Music tended to be low-key, but the score was full and rich. Dialogue always appeared concise and natural, without intelligibility issues. Even though much of the soundfield opted for subdued material, the air scenes worked so well that I felt this became an “A-“ mix.

Three featurettes fill out the set. Moment By Moment: Averting Disaster on the Hudson goes for 15 minutes, 44 seconds and offers notes from Captain Chesley “Sully” Sullenberger, air traffic controller Patrick Harten and First Officer Jeff Skiles. They discuss the events that occurred during the eventful January 2009 flight.

“Moment” mixes movie shots with actual air traffic audio of the event. Mixed with the comments from participants, this becomes a quick but terrific overview. While it doesn’t substitute for a long documentary, it offers a fine recap.

During the 19-minute, 49-second Sully Sullenberger: The Man Behind the Miracle, we hear from Sullenberger, Skiles, wife Lorrie and daughter Kelly. The show looks at aspects of Sully’s life, with an emphasis on his career as a pilot and the aftermath of Flight 1549. “Miracle” tends to be fluffy but it gives us an interesting look at its subject.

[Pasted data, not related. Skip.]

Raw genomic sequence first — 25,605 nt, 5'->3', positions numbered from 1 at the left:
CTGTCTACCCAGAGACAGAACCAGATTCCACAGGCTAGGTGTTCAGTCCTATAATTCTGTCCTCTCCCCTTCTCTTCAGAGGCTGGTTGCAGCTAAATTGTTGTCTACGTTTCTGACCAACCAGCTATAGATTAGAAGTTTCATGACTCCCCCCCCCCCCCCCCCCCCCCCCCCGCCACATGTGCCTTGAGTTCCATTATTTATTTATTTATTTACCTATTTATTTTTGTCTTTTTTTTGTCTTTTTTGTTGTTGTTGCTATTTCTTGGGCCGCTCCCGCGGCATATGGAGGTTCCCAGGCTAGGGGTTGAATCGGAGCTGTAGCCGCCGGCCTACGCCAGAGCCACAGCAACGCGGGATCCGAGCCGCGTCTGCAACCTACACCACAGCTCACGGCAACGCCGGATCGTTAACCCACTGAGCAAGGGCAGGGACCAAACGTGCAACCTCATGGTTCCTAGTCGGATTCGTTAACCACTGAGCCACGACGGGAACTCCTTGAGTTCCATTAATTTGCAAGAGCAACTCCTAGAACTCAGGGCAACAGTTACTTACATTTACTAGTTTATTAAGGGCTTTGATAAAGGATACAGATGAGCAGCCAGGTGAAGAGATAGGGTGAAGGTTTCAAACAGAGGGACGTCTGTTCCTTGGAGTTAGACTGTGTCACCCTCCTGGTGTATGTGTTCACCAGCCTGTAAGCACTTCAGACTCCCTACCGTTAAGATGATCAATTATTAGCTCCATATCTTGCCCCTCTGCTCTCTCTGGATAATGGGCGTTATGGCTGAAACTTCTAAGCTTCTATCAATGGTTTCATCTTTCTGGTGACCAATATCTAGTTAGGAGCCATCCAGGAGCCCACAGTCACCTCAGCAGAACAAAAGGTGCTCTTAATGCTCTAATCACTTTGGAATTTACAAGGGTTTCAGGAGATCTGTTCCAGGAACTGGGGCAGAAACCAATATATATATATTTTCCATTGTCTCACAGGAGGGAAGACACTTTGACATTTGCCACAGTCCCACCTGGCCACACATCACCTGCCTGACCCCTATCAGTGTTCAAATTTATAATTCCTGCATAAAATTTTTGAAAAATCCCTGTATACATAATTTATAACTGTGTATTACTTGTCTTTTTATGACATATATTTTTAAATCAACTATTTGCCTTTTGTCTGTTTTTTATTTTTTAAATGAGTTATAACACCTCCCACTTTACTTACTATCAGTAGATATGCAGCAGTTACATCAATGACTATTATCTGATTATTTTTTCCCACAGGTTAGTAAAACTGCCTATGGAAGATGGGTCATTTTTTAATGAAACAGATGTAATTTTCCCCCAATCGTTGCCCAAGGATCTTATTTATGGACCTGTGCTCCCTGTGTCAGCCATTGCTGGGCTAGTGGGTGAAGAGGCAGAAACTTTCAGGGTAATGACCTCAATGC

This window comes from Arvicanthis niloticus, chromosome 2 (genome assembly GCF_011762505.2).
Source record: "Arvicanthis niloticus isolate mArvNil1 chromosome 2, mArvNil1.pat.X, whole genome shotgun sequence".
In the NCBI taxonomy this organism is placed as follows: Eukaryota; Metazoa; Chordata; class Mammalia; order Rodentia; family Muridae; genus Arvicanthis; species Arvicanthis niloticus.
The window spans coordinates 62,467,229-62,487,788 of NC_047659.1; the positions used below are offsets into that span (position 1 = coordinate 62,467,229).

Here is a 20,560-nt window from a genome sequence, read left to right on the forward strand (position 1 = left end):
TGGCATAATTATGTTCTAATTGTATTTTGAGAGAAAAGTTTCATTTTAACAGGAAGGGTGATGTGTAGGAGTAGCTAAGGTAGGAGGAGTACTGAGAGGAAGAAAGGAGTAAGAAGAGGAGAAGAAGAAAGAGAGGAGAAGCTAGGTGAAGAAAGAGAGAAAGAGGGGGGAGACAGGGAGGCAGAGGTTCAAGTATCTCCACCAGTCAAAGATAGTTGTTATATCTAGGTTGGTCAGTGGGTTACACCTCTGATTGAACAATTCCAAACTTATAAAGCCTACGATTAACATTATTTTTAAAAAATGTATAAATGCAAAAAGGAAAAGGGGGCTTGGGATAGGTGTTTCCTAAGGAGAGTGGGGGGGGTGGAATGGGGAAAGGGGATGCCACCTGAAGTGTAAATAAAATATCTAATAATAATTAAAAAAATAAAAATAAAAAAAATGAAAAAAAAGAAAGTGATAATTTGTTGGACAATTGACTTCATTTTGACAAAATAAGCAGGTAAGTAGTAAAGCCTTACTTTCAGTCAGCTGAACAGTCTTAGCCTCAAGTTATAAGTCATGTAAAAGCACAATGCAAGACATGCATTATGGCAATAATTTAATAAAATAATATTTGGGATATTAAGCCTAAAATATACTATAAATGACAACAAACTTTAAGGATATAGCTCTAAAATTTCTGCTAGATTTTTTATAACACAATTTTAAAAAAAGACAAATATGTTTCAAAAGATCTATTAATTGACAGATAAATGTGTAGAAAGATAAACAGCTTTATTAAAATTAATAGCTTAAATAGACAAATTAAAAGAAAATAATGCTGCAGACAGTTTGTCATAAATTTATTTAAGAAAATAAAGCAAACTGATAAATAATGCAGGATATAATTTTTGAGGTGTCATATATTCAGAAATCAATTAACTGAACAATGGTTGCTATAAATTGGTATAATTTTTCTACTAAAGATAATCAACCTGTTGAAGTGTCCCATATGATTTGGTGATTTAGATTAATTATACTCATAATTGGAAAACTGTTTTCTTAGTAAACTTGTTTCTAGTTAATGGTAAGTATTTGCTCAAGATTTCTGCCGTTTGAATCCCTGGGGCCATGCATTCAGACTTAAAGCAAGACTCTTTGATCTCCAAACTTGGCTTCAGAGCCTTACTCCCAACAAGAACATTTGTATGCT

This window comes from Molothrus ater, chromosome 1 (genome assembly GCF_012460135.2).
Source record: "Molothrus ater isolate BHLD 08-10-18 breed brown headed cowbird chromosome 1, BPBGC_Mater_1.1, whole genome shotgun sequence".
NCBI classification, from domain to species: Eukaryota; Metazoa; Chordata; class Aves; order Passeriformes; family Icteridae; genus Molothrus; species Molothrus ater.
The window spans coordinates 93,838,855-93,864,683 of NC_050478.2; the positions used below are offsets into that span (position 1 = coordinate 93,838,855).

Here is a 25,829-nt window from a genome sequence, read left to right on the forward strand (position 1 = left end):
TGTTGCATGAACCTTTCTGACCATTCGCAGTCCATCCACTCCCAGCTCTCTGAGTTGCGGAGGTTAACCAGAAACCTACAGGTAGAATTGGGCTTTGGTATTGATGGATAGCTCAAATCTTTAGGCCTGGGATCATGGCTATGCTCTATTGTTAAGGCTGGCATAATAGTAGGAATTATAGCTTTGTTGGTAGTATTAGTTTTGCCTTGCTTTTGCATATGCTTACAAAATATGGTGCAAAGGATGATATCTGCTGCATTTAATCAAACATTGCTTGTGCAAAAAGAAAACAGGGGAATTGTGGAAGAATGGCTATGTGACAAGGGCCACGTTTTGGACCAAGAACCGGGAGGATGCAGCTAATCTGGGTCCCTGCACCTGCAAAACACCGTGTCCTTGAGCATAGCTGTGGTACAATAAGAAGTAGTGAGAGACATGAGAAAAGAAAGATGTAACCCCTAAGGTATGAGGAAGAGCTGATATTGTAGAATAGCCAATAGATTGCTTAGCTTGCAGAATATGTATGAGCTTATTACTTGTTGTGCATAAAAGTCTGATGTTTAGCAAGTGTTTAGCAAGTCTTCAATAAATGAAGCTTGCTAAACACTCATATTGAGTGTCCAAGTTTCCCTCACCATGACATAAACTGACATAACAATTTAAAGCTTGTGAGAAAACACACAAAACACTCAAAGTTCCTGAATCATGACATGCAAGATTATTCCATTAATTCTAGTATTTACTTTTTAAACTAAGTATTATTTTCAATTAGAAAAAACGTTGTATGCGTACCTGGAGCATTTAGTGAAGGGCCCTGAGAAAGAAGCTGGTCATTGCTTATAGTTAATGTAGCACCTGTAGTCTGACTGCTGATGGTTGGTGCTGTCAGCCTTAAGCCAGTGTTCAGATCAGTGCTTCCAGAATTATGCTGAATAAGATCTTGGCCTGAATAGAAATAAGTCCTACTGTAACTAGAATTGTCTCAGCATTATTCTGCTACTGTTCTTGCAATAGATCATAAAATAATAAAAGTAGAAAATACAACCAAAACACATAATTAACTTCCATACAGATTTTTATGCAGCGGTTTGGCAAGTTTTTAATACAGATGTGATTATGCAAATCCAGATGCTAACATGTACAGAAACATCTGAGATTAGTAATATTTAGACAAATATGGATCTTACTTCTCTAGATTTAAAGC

Finally, Neck Deep in the Hudson: Shooting Sully spans 20 minutes, 17 seconds. The show presents comments from Chesley Sullenberger, director Clint Eastwood, producers Frank Marshall, Tim Moore and Allyn Stewart, executive producer Kipp Nelson, costume designer Deborah Hopper, screenwriter Todd Komarnicki, special effects technician Nick Nicholson, ferry captain Vincent Lombardi, stunt coordinator Doug Coleman, NYPD Scuba Team members Det. Robert A. Rodriguez and Det. Michael Delaney, American Red Cross’s Christopher Mercado, and actors Tom Hanks, Aaron Eckhart, Mike O’Malley, Anna Gunn, Laura Linney, Jamey Sheridan and Ann Cusack.

We hear about the project’s roots and development, cast and performances, Eastwood’s work on the set, recreating the plane/crash, and attempts at realism. Like its predecessors, “Deep” doesn’t offer great depth, but it becomes a worthwhile view of the production.

The disc opens with ads for Collateral Beauty, The Accountant, Suicide Squad and Live By Night. No trailer for Sully appears here.

A second disc provides a DVD copy of Sully. It lacks any of the Blu-ray’s extras.

Though not as introspective as I’d like, Sully offers a rousing tale. I’d prefer something deeper but the movie packs a nice emotional punch. The Blu-ray boasts very good picture and audio along with a handful of supplements. Taken for what it is and not what it could’ve been, Sully entertains.

Viewer Film Ratings: 3.7333 Stars Number of Votes: 15
4 3: